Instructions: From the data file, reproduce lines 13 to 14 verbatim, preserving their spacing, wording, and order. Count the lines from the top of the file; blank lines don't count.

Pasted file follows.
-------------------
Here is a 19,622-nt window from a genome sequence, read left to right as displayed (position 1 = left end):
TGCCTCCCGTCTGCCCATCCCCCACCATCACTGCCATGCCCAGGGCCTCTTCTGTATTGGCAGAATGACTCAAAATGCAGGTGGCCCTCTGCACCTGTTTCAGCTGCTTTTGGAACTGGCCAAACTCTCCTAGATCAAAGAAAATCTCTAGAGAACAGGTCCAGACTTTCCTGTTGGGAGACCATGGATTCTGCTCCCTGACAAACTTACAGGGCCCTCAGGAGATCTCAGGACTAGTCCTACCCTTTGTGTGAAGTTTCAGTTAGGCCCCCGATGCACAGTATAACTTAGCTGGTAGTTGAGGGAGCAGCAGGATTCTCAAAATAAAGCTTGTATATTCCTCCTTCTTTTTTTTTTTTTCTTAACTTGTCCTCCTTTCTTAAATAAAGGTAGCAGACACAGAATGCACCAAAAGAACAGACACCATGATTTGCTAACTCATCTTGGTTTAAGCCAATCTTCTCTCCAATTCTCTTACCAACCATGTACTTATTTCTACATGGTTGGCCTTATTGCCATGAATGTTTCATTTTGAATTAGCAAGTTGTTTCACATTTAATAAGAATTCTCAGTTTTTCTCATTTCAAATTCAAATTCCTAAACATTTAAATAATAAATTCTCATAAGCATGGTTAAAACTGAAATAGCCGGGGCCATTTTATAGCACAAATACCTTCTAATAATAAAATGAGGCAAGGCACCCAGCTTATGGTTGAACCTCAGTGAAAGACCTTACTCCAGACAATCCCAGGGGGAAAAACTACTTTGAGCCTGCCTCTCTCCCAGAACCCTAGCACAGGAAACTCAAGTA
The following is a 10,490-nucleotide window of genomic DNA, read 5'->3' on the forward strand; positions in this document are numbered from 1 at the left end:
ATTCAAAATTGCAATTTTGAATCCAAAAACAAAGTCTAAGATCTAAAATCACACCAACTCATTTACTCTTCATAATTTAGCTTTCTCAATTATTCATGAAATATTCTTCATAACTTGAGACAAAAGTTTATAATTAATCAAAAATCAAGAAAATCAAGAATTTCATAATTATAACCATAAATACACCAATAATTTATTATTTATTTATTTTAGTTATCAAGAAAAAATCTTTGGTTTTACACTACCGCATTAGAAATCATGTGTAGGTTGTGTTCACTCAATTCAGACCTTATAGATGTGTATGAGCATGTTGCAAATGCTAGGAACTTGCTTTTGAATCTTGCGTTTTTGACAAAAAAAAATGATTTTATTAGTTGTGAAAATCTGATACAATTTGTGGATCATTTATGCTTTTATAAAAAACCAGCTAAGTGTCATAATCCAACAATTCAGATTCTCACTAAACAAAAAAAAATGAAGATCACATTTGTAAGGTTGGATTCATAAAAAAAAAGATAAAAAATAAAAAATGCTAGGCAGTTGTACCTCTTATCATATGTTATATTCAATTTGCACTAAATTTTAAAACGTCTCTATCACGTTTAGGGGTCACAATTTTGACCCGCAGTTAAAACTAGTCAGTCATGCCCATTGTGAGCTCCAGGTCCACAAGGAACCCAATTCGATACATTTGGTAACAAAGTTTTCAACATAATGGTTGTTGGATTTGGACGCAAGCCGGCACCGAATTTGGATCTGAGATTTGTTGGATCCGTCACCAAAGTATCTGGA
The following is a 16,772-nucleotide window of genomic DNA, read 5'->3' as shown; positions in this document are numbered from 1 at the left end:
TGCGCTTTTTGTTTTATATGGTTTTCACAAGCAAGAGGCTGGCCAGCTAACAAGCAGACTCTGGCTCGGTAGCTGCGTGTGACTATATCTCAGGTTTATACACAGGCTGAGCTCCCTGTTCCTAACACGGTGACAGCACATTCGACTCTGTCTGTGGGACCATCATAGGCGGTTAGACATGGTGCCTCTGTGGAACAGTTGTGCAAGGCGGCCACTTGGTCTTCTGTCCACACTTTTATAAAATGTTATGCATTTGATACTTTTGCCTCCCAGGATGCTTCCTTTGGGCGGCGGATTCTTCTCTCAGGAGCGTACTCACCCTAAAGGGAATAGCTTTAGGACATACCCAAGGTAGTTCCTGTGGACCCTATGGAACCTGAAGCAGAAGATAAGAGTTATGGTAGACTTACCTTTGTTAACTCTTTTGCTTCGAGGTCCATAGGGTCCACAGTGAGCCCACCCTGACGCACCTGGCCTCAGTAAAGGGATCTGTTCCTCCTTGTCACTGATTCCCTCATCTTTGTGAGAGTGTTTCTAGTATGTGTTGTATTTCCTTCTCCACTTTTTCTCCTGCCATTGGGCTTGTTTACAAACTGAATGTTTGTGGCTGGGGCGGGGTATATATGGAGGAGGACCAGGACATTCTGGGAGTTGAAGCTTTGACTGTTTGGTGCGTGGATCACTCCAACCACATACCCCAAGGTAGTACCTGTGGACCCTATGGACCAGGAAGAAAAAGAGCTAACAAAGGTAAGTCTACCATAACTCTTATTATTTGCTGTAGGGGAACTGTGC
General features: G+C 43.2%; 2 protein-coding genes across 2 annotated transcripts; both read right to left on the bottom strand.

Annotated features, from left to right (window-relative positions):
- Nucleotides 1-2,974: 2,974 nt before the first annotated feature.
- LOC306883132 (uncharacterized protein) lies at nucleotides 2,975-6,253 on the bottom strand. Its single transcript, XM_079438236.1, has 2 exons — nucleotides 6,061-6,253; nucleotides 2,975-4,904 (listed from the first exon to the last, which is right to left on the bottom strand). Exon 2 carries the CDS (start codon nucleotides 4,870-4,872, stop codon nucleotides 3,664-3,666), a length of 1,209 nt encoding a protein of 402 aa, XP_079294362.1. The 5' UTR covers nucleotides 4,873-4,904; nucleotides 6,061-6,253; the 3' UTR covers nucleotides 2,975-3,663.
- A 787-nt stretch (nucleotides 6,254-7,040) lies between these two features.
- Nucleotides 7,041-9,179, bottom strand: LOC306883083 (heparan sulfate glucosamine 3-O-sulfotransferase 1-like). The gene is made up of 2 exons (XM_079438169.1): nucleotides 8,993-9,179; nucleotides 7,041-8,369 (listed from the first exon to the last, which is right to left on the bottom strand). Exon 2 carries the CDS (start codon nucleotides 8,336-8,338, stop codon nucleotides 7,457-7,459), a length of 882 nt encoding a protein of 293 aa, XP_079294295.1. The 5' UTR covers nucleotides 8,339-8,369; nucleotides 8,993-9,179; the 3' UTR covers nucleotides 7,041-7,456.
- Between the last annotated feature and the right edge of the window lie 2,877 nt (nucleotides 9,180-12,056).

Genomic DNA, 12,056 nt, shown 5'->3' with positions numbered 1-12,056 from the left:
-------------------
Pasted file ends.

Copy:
- Between the last annotated feature and the right edge of the window lie 2,877 nt (nucleotides 9,180-12,056).

Genomic DNA, 12,056 nt, shown 5'->3' with positions numbered 1-12,056 from the left: